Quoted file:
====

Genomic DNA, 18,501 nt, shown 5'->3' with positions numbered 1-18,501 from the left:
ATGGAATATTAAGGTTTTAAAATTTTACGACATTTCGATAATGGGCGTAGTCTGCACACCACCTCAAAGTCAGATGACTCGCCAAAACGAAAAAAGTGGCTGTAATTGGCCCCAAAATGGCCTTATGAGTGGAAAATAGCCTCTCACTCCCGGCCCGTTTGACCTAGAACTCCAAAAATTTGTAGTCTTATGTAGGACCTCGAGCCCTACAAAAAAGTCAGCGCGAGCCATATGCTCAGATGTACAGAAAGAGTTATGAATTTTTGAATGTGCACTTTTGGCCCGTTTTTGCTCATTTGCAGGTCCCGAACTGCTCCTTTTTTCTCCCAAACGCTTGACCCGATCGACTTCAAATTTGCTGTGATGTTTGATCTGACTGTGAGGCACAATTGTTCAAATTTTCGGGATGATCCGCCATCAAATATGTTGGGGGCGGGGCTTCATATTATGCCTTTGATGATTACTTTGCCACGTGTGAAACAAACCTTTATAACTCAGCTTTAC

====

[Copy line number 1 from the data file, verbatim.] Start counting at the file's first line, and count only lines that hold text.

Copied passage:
Genomic DNA, 18,501 nt, shown 5'->3' with positions numbered 1-18,501 from the left: